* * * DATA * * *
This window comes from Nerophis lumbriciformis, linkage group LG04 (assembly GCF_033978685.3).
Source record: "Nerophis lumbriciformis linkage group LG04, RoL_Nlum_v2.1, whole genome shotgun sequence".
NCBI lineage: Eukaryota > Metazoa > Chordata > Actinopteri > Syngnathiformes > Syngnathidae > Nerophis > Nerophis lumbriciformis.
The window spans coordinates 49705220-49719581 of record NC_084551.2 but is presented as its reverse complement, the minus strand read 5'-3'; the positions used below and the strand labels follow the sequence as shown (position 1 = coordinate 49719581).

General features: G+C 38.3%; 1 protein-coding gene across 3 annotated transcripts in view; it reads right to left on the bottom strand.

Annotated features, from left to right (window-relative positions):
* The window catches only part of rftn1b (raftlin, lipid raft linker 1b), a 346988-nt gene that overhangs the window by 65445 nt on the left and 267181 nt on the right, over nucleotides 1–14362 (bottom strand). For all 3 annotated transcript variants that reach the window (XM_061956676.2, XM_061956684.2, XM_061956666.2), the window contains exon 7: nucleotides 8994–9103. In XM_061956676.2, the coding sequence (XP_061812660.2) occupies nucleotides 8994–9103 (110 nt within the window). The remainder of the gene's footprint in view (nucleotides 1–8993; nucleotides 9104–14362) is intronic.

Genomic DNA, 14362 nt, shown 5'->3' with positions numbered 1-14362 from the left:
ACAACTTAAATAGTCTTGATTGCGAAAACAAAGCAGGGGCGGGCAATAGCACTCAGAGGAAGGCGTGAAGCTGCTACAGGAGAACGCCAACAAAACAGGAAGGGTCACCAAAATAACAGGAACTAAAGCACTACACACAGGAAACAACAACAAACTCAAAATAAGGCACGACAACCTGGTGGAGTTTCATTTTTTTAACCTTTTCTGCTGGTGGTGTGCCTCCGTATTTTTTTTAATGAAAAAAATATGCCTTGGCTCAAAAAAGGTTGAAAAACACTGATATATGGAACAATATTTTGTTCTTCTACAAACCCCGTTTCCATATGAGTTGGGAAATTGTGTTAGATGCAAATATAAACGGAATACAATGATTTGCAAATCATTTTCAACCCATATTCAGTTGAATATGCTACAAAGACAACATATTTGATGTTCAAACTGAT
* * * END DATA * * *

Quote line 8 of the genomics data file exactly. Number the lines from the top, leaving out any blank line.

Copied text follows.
Genomic DNA, 14362 nt, shown 5'->3' with positions numbered 1-14362 from the left: